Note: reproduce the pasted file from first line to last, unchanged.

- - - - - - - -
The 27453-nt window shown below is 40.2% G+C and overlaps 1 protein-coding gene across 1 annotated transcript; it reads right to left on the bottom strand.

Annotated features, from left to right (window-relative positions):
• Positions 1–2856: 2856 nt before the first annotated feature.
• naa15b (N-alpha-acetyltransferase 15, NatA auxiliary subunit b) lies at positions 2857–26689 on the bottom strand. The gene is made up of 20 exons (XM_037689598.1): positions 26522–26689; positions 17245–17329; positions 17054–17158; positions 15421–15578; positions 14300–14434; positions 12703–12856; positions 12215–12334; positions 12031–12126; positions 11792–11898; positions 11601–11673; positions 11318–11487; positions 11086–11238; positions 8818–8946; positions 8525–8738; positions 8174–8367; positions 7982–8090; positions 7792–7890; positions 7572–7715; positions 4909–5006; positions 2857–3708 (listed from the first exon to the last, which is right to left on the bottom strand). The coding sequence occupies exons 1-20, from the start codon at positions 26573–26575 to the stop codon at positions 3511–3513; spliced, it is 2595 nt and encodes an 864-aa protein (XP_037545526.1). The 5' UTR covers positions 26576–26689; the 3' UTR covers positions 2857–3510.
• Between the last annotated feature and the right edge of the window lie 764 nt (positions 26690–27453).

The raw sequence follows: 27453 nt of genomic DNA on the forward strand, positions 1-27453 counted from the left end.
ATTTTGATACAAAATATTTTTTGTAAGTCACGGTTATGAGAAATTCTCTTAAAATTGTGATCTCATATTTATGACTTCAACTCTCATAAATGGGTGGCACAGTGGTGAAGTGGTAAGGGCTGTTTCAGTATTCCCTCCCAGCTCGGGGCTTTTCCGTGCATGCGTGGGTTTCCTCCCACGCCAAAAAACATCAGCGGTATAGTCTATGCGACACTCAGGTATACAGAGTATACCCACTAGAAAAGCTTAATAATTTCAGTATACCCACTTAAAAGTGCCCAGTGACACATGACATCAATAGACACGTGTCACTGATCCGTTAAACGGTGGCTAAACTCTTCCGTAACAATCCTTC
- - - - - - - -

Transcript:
The 27453-nt window shown below is 40.2% G+C and overlaps 1 protein-coding gene across 1 annotated transcript; it reads right to left on the bottom strand.

Annotated features, from left to right (window-relative positions):
• Positions 1–2856: 2856 nt before the first annotated feature.
• naa15b (N-alpha-acetyltransferase 15, NatA auxiliary subunit b) lies at positions 2857–26689 on the bottom strand. The gene is made up of 20 exons (XM_037689598.1): positions 26522–26689; positions 17245–17329; positions 17054–17158; positions 15421–15578; positions 14300–14434; positions 12703–12856; positions 12215–12334; positions 12031–12126; positions 11792–11898; positions 11601–11673; positions 11318–11487; positions 11086–11238; positions 8818–8946; positions 8525–8738; positions 8174–8367; positions 7982–8090; positions 7792–7890; positions 7572–7715; positions 4909–5006; positions 2857–3708 (listed from the first exon to the last, which is right to left on the bottom strand). The coding sequence occupies exons 1-20, from the start codon at positions 26573–26575 to the stop codon at positions 3511–3513; spliced, it is 2595 nt and encodes an 864-aa protein (XP_037545526.1). The 5' UTR covers positions 26576–26689; the 3' UTR covers positions 2857–3510.
• Between the last annotated feature and the right edge of the window lie 764 nt (positions 26690–27453).

The raw sequence follows: 27453 nt of genomic DNA on the forward strand, positions 1-27453 counted from the left end.
ATTTTGATACAAAATATTTTTTGTAAGTCACGGTTATGAGAAATTCTCTTAAAATTGTGATCTCATATTTATGACTTCAACTCTCATAAATGGGTGGCACAGTGGTGAAGTGGTAAGGGCTGTTTCAGTATTCCCTCCCAGCTCGGGGCTTTTCCGTGCATGCGTGGGTTTCCTCCCACGCCAAAAAACATCAGCGGTATAGTCTATGCGACACTCAGGTATACAGAGTATACCCACTAGAAAAGCTTAATAATTTCAGTATACCCACTTAAAAGTGCCCAGTGACACATGACATCAATAGACACGTGTCACTGATCCGTTAAACGGTGGCTAAACTCTTCCGTAACAATCCTTC